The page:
Mr. Putin has some public support amongst the Russian-Ukrainians concentrated in the Eastern Ukrainian region of Donbas. Some of this area had been under Russian occupation since 2014. Crimean peninsula that had belonged to Russian Federation till 1954 when it was handed over to Ukraine by the Soviet PM Nikita Khrushchev, was re-occupied by Russia in 2014. While Putin’s ‘Plan-A’ of occupying Kyiv has failed, he is vigorously pursuing ‘Plan – B’, i.e. to take control of Donbas region of Eastern Ukraine. After the fall of Mariupol, Russians are now controlling the whole of eastern Ukrainian coastline. Mr. Putin’s next target would be the capture of Odessa, the biggest seaport of Ukraine with large population of Russian origin. If Russia can capture Odessa, Ukraine will become a land-locked country and its economy will be in serious jeopardy. However, Russian forces will find the going increasingly difficult while the Ukrainians are able to put up stiff resistance with their newly acquired sophisticated western weapons. With the stiff sanctions now enforced, holding on to the territorial gains in Ukraine will be a difficult proposition in the long-term. One must remember that although Russia is a major military power with huge conventional and nuclear-armed military force, yet, the size of its economy is smaller than even South Korea. West won the Cold War without having to fire a single shot, only because the then Soviet Union, in order to match the West’s military might, just went broke. Once Soviet economy collapsed, the state itself broke up. Mr. Putin is keenly aware of this fact of recent history. 
Invasion and occupation of Ukraine has sent a chilling message to Russia’s neighbours who feel more threatened now than ever before. Application by Finland and Sweden, who had hitherto been neutral, to join NATO and EU is a case in point. Sweden had been a neutral state from the 19th century and had stayed away from all European wars. Finland, which lost a part of its territory in the two Finnish-Russian Wars (1939 and 1941-44) and was forced to sign a Peace Treaty with Moscow, had the old fear reignited. The invasion set a bad precedence for the world community where a major power could invade and occupy a smaller neighbour’s territory under the pretext of national security. For the developing world, this war brought further economic blows. Russia and Ukraine were major suppliers of wheat, maize and edible oil. The disruption of the supply chain has already caused serious food shortage and economics chaos in many Afro-Asian countries. The poor are the hardest hit. While the oil producing countries in the Middle East are filling their coffers, the countries such as Sri Lanka ran out of fuel just because they went broke. “The New World Order” as was visualized at the end of Cold War in 1991, a world where there will be no arms race, no nuclear weapons and where democracy and human rights will thrive, have all proved to be a chimera. The conflicts in the post-Cold War period has cost more lives than those lost during the Cold War.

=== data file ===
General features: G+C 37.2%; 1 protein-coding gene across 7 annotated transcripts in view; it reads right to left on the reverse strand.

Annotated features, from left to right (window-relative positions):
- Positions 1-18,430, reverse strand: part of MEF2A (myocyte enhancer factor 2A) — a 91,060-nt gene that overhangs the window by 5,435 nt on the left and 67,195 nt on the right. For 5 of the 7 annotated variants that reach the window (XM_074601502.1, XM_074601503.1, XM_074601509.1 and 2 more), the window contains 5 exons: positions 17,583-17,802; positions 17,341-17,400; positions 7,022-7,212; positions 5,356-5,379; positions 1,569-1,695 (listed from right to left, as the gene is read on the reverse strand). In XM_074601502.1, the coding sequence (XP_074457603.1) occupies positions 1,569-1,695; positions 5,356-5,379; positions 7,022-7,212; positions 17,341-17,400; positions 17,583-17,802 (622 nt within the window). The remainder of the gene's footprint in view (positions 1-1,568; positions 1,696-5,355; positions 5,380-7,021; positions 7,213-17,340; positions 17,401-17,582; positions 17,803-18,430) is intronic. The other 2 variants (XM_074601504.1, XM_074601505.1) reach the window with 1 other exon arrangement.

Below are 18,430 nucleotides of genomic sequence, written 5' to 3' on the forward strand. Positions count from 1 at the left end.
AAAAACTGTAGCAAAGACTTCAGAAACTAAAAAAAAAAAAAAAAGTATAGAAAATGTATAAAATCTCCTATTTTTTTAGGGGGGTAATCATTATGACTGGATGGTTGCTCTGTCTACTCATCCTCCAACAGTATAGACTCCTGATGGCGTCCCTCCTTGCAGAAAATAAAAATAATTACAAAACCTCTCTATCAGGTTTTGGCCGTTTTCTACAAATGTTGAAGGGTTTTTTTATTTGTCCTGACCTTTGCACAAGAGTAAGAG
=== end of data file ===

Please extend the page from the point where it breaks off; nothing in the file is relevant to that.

As it stands today, 24 May 2022, Mr. Putin has declared a victory by occupying Mariupol and most of the Donbas region. Now is the time for him to call for a ceasefire and start serious negotiation. Both sides must have a face saving situation before they can talk peace. The Russian can rejoice over their victory in Donbas and the Ukrainians too can be proud of defiantly standing up to a powerful invading army. The first step, as the UN Secretary General Mr. Antonio Gutiérrez pointed out is the cessation of hostilities, return of the refugees and resumption of international trade and commerce. This is important not only for the warring nations, but for the world. The West must respect Russia’s genuine security concerns and refrain from encircling Russia. Russia, on its part, must recognize the international boundaries and renounce the use of force as a means to settle inter-state disputes. Let us hope that the war comes to a peaceful end and we live to see a better world tomorrow.
 
Air Cdre (Retd) Ishfaq Ilahi Choudhury, ndc, psc, Security Analyst, Research Supervisor, National Defence College, Bangladesh.